4A's President-CEO Nancy Hill is no longer scheduled to speak during Advertising Week in New York next week during a session called "Trust Forum: Transparency," along with members of the Association of National Advertisers. It's the latest sign that the rift between the agency groups is far from healing.
The multi-part session was to begin with ANA execs, members and representatives from Ebiquity and K2 Intelligence, which did an investigation of media rebates in the U.S. on behalf of the ANA. The second part, "A conversation with Nancy Hill," promised Ms. Hill would sit down "for a conversation on the 4A's commitment to taking a leadership role in achieving fairness and transparency in the marketplace."
But the plan has now shifted. "Nancy and executives at the 4A's will instead be conducting member meetings across the U.S. to help 4A's members better understand and implement the new Transparency Guiding Principles of Conduct," a 4A's representative told Ad Age.
In fact, Ms. Hill today emailed the association's members to inform them that the group's Transparency Guiding Principles of Conduct are now a practice standard for membership rather than a recommendation. "The 4A's calls upon its members to abide by the behaviors and conduct set forth in the TGPC to remain in good standing in the association," Ms. Hill wrote in the email.
The 4A's rep added that because the group is focused on "education and making members a priority when it comes to transparency and the Principles of Conduct, they think this will be more productive for 4A's members than further public discourse."
Ms. Hill told members in the email that the 4A's series of meetings will help "member agencies in understanding and implementing the principles." The first meeting was held on Sept. 15 in New York, and other meetings have already been scheduled in various cities, such as San Francisco and Dallas, from now until November.
Last month, Ms. Hill issued a statement in which she dismissed the Association of National Advertisers' transparency guidelines from Ebiquity. Instead, Ms. Hill encouraged agencies to reference the advertising-agency trade group's own guidelines for maintaining transparent agency-client relationships.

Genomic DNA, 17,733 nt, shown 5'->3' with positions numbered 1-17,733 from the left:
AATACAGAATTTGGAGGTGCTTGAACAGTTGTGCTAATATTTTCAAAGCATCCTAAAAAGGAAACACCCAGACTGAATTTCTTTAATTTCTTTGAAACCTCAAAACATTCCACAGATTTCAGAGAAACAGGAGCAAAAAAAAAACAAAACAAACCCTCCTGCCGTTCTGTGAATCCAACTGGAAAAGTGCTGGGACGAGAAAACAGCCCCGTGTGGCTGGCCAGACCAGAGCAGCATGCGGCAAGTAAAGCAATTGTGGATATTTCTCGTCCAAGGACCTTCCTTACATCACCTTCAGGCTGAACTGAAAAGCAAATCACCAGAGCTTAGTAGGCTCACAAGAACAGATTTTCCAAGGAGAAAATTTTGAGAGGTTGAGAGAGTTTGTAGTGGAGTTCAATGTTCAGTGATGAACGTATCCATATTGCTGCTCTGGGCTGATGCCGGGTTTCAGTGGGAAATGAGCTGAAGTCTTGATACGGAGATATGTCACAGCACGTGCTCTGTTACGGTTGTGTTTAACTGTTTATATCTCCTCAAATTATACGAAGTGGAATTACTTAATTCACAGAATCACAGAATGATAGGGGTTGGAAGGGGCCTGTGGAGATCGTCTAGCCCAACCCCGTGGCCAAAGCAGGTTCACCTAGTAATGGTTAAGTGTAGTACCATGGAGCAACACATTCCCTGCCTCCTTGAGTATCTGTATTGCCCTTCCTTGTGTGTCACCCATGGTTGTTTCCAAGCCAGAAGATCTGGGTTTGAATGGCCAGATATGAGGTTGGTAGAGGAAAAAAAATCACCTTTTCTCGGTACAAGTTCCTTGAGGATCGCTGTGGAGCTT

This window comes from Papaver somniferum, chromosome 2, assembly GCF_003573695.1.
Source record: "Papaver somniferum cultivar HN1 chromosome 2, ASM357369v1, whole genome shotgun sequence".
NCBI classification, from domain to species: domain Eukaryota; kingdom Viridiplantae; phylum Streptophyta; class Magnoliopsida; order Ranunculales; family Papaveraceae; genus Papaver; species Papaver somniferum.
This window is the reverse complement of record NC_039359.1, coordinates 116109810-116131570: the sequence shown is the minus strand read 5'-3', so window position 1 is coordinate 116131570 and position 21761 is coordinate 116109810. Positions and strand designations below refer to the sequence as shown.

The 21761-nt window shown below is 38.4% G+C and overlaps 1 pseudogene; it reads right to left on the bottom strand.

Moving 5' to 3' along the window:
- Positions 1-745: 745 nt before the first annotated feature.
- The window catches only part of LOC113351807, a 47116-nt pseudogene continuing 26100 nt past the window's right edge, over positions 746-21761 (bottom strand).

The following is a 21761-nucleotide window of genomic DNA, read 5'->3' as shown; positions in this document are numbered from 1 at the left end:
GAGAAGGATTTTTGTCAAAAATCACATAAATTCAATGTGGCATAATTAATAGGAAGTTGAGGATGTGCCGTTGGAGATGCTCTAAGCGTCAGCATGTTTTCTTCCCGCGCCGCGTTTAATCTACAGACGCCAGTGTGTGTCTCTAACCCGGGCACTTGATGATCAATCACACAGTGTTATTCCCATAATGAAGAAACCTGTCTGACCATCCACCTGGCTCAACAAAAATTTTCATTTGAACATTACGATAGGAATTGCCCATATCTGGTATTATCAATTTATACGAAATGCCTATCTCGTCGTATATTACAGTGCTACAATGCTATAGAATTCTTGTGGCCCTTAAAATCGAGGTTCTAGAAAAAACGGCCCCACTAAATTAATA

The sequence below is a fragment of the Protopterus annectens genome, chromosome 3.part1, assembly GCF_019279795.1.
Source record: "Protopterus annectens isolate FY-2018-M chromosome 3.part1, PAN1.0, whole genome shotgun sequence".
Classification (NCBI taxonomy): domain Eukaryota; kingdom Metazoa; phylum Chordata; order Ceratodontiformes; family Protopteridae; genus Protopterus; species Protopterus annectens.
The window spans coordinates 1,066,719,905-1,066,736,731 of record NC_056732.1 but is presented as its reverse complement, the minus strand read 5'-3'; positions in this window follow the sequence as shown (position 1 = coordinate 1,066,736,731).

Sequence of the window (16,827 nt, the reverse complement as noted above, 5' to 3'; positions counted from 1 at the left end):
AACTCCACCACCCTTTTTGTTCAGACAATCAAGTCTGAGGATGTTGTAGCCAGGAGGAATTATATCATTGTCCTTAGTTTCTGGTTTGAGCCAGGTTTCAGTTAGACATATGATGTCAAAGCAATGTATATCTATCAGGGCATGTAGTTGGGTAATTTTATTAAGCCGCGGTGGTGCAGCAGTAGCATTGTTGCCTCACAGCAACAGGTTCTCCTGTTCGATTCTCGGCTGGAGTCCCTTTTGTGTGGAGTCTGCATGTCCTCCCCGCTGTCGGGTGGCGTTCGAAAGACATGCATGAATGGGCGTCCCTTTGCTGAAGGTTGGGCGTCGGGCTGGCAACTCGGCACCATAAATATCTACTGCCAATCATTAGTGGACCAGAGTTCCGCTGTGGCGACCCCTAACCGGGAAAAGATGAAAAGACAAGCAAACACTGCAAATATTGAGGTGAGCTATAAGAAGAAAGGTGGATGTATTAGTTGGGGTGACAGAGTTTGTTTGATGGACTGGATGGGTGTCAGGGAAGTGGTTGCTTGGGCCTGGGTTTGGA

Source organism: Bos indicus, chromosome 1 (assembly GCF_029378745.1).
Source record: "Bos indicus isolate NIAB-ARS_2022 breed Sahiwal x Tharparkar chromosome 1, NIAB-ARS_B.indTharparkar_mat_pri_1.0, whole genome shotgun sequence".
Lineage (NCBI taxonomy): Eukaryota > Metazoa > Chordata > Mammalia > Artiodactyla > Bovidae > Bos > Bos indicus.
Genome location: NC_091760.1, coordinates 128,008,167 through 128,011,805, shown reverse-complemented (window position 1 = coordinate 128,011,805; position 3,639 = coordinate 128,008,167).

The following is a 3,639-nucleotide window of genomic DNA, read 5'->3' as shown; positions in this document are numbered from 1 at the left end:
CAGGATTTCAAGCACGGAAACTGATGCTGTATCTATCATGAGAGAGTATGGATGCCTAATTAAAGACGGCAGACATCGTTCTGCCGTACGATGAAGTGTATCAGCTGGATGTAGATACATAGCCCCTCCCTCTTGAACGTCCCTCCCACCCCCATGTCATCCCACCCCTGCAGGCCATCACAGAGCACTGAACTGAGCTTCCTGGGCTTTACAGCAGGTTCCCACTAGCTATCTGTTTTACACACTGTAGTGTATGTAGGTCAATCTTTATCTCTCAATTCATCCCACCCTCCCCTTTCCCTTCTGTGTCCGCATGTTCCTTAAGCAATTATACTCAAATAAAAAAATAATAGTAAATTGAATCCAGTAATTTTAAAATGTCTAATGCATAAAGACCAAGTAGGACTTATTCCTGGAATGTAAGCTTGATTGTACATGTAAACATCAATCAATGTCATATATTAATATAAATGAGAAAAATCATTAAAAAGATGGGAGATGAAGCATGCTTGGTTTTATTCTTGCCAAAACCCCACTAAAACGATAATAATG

At the time, Ms. Hill, who will step down from her role at 4A's by June 2017, said in a statement: "We have reviewed the recommendations in the Ebiquity Report issued last week and feel they are not all consistent with what many of our members have said their clients are asking for in their MSAs. As such, we continue to believe that contractual negotiations are best left between agencies and their clients."
In the ANA transparency guidelines, the association is calling for marketers to diminish "non-disclosed agency activities." The ANA hired Ebiquity as well as investigative firm K2 Intelligence in October to investigate allegations that agencies were collecting rebates from U.S. media-buying deals.
In response to the 4A's rejection of the ANA/Ebiquity report last month, the ANA invited the ad-agency trade group to the marketer trade group's annual Masters of Marketing conference to "have an open dialogue and create a pathway that will lead to industry consensus and collaboration."
Ms. Hill then responded to the invitation in a statement: "We maintain our position that transparency is a best practice and continue to advocate for this to our members. It is inappropriate for a trade association to comment on contractual language, which is between the two contracting parties, not between two trade associations. We have always wanted to have open dialogue, and still welcome finding common ground. But when it comes to legal and contract specifics, we feel these are best left between agency and client."